Trusted accounting and tax professionals could be important resources in helping you reward your employees without jeopardizing your company’s profitability or growth potential.



Bureau of Labor Statistics. “What types of nonproduction bonuses are available to workers?” (September 2022).


U.S. Small Business Association. “5 Things to Know about Year-End Bonuses.” (December 2017).




Internal Revenue Service. “Publication 15: (Circular E), Employer's Tax Guide,” pages 19-20. 26 CFR 31.3402(g)-1. (2023).


U.S. Small Business Association. “5 Things to Know about Year-End Bonuses.” (December 2017).


Internal Revenue Service. “Publication 15: (Circular E), Employer's Tax Guide.” (2023).






Internal Revenue Service. “General Rule for Taxable Year of Deduction 26 CFR 1.461-1.” Rev. Rul. 2011-29.


U.S. Small Business Association. “5 Things to Know about Year-End Bonuses.” (December 2017).

Connect with a Wealth Advisor

Our Wealth Advisors begin by getting to know you personally. To get started, tell us about your needs and we’ll reach out to you.

Connect now


This material is for informational purposes only, and may inform you of certain products and services offered by J.P. Morgan’s wealth management businesses, part of JPMorgan Chase & Co. (“JPM”). Products and services described, as well as associated fees, charges and interest rates, are subject to change in accordance with the applicable account agreements and may differ among geographic locations. Not all products and services are offered at all locations. If you are a person with a disability and need additional support accessing this material, please contact your J.P. Morgan team or email us at for assistance. Please read all Important Information.

Any views, strategies or products discussed in this material may not be appropriate for all individuals and are subject to risks. Investors may get back less than they invested, and past performance is not a reliable indicator of future results. Asset allocation/diversification does not guarantee a profit or protect against loss. Nothing in this material should be relied upon in isolation for the purpose of making an investment decision. You are urged to consider carefully whether the services, products, asset classes (e.g. equities, fixed income, alternative investments, commodities, etc.) or strategies discussed are suitable to your needs. You must also consider the objectives, risks, charges, and expenses associated with an investment service, product or strategy prior to making an investment decision. For this and more complete information, including discussion of your goals/situation, contact your J.P. Morgan representative.

NON-RELIANCECertain information contained in this material is believed to be reliable; however, JPM does not represent or warrant its accuracy, reliability or completeness, or accept any liability for any loss or damage (whether direct or indirect) arising out of the use of all or any part of this material. No representation or warranty should be made with regard to any computations, graphs, tables, diagrams or commentary in this material, which are provided for illustration/reference purposes only. The views, opinions, estimates and strategies expressed in this material constitute our judgment based on current market conditions and are subject to change without notice. JPM assumes no duty to update any information in this material in the event that such information changes. Views, opinions, estimates and strategies expressed herein may differ from those expressed by other areas of JPM, views expressed for other purposes or in other contexts, and this material should not be regarded as a research report. Any projected results and risks are based solely on hypothetical examples cited, and actual results and risks will vary depending on specific circumstances. Forward-looking statements should not be considered as guarantees or predictions of future events.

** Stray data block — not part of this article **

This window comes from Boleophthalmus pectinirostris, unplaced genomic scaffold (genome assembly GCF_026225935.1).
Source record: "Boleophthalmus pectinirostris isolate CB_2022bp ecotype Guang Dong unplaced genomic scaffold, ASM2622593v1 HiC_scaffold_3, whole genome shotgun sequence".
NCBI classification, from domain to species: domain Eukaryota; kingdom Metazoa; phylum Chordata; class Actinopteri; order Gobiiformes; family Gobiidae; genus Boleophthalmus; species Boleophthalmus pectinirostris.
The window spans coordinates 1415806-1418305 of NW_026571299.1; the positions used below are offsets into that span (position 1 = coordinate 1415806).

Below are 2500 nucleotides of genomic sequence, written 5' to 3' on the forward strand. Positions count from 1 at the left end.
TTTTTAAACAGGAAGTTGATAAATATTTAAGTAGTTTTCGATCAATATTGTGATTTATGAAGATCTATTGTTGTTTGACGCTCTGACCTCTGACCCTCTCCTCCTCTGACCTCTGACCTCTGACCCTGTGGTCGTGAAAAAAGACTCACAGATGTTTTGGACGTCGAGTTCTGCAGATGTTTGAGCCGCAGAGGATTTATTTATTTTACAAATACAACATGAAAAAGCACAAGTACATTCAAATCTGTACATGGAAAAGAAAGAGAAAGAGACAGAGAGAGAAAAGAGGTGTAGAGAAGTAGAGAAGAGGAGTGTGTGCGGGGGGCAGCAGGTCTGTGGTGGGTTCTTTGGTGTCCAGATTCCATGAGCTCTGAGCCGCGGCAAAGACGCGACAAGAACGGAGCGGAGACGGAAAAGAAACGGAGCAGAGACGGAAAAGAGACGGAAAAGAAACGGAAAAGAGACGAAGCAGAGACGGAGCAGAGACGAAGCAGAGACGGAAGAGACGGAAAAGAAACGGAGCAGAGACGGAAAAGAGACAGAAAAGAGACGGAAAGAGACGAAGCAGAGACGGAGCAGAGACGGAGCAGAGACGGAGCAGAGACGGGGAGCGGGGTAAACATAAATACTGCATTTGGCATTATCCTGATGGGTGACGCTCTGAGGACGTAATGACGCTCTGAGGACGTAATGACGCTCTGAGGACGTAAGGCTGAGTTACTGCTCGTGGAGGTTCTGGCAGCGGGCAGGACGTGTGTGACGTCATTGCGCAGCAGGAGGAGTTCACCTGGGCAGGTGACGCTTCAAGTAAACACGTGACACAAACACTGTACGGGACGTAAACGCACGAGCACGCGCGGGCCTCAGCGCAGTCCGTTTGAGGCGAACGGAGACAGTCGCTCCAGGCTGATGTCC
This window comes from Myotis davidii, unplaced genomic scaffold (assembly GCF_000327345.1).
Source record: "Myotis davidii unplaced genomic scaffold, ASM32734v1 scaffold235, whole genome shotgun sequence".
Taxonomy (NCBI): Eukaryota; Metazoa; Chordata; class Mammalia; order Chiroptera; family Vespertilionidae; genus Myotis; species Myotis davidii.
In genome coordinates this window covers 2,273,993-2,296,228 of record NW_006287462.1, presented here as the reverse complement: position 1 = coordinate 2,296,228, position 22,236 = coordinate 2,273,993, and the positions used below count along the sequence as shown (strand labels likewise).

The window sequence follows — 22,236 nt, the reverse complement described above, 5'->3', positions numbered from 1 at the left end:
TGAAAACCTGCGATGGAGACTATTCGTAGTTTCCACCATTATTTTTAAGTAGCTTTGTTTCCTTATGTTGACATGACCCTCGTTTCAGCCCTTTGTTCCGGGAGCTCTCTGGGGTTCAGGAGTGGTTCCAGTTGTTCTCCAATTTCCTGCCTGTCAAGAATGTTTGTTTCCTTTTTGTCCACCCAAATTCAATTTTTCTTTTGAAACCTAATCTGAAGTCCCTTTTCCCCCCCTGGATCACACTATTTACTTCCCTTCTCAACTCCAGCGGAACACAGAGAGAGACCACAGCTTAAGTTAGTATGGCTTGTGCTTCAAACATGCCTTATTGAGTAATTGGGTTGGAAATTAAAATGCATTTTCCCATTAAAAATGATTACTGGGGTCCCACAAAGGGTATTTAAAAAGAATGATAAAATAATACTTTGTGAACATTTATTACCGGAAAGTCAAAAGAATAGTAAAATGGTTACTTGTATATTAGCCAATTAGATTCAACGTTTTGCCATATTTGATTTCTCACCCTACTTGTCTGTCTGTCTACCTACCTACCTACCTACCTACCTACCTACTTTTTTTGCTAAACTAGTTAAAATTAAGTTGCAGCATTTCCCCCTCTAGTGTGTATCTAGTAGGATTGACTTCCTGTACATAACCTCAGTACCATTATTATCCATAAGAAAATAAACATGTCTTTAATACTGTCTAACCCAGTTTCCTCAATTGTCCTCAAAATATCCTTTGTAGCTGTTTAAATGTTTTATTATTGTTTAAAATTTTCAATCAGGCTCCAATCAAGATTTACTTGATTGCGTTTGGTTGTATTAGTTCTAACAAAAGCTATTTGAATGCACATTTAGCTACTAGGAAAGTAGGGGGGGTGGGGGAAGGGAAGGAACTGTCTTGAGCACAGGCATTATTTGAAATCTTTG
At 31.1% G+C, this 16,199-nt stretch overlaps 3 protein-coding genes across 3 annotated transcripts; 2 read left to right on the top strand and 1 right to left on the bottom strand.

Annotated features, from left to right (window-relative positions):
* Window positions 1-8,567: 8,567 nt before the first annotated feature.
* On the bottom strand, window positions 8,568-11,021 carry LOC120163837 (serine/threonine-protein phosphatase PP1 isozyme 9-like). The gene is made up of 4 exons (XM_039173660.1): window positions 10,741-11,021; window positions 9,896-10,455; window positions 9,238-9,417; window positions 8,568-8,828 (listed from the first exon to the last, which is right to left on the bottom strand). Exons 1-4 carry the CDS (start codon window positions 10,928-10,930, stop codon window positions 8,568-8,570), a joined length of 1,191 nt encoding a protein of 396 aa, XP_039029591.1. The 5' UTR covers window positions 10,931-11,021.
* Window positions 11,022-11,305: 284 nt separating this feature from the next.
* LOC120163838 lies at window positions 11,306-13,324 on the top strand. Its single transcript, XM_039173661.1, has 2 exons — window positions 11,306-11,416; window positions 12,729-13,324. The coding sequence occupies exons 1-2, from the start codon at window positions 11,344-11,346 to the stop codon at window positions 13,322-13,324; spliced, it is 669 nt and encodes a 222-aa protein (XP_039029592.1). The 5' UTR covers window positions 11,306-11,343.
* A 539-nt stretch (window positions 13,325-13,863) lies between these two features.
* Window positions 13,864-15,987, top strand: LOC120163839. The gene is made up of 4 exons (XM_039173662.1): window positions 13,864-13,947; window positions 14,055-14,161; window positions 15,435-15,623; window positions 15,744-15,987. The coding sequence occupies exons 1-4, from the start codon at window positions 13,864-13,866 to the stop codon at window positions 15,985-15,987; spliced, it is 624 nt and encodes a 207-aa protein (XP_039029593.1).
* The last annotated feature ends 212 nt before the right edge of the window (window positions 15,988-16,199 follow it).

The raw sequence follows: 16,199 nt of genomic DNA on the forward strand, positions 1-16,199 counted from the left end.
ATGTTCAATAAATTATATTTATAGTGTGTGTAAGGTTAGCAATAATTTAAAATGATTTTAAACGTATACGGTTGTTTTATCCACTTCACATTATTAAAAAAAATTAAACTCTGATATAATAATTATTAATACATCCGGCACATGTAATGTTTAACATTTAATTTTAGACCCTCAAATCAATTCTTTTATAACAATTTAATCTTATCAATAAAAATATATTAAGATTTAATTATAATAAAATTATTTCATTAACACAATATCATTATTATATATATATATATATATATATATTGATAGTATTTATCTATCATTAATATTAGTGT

Nothing in this document shall be construed as giving rise to any duty of care owed to, or advisory relationship with, you or any third party. Nothing in this document shall be regarded as an offer, solicitation, recommendation or advice (whether financial, accounting, legal, tax or other) given by J.P. Morgan and/or its officers or employees, irrespective of whether or not such communication was given at your request. J.P. Morgan and its affiliates and employees do not provide tax, legal or accounting advice. You should consult your own tax, legal and accounting advisors before engaging in any financial transactions.

Legal Entity and Regulatory Information.

J.P. Morgan Wealth Management is a business of JPMorgan Chase & Co., which offers investment products and services through J.P. Morgan Securities LLC (JPMS), a registered broker-dealer and investment adviser, member FINRA and SIPC. Insurance products are made available through Chase Insurance Agency, Inc. (CIA), a licensed insurance agency, doing business as Chase Insurance Agency Services, Inc. in Florida. Certain custody and other services are provided by JPMorgan Chase Bank, N.A. (JPMCB). JPMS, CIA and JPMCB are affiliated companies under the common control of JPMorgan Chase & Co. Products not available in all states.

Bank deposit accounts and related services, such as checking, savings and bank lending, are offered by JPMorgan Chase Bank, N.A. Member FDIC.

This document may provide information about the brokerage and investment advisory services provided by J.P. Morgan Securities LLC (“JPMS”). The agreements entered into with JPMS, and corresponding disclosures provided with respect to the different products and services provided by JPMS (including our Form ADV disclosure brochure, if and when applicable), contain important information about the capacity in which we will be acting. You should read them all carefully. We encourage clients to speak to their JPMS representative regarding the nature of the products and services and to ask any questions they may have about the difference between brokerage and investment advisory services, including the obligation to disclose conflicts of interests and to act in the best interests of our clients.

J.P. Morgan may hold a position for itself or our other clients which may not be consistent with the information, opinions, estimates, investment strategies or views expressed in this document.  JPMorgan Chase & Co. or its affiliates may hold a position or act as market maker in the financial instruments of any issuer discussed herein or act as an underwriter, placement agent, advisor or lender to such issuer.